Diabetes Mellitus (DM) is a complex disease with a significant impact in today’s world. Studies have emphasized the crucial role of genetics in DM, unraveling the distinction of monogenic diabetes from the most common types that have been recognized over the years, such as type 1 diabetes (T1DM) and type 2 diabetes (T2DM). A literature search was carried out to scrutinize the subtypes of maturity-onset diabetes of the young (MODY), as well as the connection between the recognized genetic and molecular mechanisms responsible for such phenotypes. Thus far, 14 subtypes of MODY have been identified. Here, the authors review the pathophysiological and molecular pathways in which monogenic diabetes genes are involved. Despite being estimated to affect approximately 2% of all T2DM patients in Europe, the exact prevalence of MODY is still unknown, enhancing the need for research focused on biomarkers. Due to its impact in personalized medicine, a follow-up of associated complications, and genetic implications for siblings and offspring of affected individuals, it is imperative to diagnose the monogenic forms of DM accurately. Currently, advances in the genetics field has allowed for the recognition of new DM subtypes, which until now were considered to be slight variations of the typical forms. New molecular insights can define therapeutic strategies, aiming for the prevention, correction, or at least delay of β-cell dysfunction. Thus, it is imperative to act in the close interaction between genetics and clinical manifestations to improve diagnosis and individualize treatment.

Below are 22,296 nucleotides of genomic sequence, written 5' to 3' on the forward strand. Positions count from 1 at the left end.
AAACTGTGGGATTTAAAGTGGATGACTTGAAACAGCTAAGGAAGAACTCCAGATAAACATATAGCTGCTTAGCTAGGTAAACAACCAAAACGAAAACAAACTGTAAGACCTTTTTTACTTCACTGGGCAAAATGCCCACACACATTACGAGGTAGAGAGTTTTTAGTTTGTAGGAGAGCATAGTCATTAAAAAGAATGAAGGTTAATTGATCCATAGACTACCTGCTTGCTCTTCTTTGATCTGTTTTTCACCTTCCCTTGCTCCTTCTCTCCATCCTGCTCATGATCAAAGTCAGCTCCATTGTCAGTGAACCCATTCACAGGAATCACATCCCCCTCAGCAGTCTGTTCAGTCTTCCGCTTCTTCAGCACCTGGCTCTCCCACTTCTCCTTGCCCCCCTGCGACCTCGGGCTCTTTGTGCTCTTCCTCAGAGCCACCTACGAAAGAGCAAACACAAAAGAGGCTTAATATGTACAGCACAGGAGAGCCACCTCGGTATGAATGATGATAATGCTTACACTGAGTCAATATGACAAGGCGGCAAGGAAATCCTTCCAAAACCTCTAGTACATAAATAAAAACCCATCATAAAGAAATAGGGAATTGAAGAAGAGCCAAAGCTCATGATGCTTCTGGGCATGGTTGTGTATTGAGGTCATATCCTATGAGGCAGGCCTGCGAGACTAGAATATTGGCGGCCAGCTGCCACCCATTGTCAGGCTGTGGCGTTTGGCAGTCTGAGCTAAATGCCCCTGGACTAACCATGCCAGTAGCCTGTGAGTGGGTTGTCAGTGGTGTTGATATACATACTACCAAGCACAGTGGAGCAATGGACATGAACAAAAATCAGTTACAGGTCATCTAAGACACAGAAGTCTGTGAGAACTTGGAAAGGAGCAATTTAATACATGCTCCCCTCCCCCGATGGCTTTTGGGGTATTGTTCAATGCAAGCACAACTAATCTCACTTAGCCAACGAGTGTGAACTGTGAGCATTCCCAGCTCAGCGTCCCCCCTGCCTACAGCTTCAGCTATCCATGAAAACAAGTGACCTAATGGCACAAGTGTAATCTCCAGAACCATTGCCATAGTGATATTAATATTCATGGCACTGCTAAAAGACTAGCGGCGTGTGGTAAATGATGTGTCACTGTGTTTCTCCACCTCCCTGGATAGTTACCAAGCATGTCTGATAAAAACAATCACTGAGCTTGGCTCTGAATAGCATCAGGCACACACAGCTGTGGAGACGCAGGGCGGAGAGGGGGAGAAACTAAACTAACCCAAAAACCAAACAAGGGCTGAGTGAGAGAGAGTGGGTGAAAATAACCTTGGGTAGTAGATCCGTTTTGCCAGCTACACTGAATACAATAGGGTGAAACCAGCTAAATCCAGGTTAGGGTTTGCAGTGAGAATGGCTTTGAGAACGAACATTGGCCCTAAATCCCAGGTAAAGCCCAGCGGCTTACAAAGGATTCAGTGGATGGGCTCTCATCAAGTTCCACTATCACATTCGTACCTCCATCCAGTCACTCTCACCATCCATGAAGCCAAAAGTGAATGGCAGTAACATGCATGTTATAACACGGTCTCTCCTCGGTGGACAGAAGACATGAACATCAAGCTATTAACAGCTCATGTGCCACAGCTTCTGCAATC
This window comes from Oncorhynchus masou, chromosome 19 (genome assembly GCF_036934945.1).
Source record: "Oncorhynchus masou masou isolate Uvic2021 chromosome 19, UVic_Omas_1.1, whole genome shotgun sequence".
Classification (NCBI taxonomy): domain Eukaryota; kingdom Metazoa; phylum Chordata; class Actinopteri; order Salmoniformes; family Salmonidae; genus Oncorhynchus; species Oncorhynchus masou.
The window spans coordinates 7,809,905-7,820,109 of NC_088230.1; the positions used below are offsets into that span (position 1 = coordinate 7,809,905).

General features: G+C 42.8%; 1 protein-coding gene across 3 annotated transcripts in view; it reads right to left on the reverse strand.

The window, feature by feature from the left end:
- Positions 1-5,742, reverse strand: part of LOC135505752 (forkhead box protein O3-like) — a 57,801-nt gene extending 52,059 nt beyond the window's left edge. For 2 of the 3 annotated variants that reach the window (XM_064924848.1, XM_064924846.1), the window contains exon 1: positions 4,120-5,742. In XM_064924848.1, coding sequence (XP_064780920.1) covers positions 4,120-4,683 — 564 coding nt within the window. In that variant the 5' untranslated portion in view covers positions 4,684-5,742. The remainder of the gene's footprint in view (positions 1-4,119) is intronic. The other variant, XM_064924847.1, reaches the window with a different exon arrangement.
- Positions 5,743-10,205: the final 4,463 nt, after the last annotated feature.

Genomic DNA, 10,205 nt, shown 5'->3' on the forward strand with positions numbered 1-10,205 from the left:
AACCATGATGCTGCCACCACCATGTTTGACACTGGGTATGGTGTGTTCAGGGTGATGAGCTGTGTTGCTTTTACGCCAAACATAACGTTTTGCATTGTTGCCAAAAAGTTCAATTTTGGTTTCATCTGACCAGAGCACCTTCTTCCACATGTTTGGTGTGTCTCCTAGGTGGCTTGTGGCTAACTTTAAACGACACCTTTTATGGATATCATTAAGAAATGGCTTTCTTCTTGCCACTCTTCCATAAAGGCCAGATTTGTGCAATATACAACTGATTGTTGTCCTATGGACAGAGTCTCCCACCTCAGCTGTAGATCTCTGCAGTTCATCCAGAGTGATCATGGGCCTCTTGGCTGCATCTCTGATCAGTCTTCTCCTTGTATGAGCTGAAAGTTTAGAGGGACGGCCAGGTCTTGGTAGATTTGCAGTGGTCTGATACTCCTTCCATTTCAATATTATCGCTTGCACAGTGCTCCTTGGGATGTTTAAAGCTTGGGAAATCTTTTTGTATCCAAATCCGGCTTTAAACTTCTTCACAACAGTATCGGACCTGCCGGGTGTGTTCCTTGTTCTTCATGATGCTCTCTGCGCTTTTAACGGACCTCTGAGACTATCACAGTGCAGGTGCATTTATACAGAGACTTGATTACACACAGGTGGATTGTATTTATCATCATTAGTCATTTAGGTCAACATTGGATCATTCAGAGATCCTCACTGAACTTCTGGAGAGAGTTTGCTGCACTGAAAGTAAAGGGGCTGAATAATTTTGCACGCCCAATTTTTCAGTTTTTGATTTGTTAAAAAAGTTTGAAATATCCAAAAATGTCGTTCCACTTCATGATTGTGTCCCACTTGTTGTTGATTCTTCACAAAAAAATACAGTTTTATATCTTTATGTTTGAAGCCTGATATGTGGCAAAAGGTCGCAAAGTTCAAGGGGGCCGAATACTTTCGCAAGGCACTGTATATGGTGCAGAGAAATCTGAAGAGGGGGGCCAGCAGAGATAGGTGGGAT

- diabetes mellitus
- maturity-onset diabetes of the young
- monogenic diabetes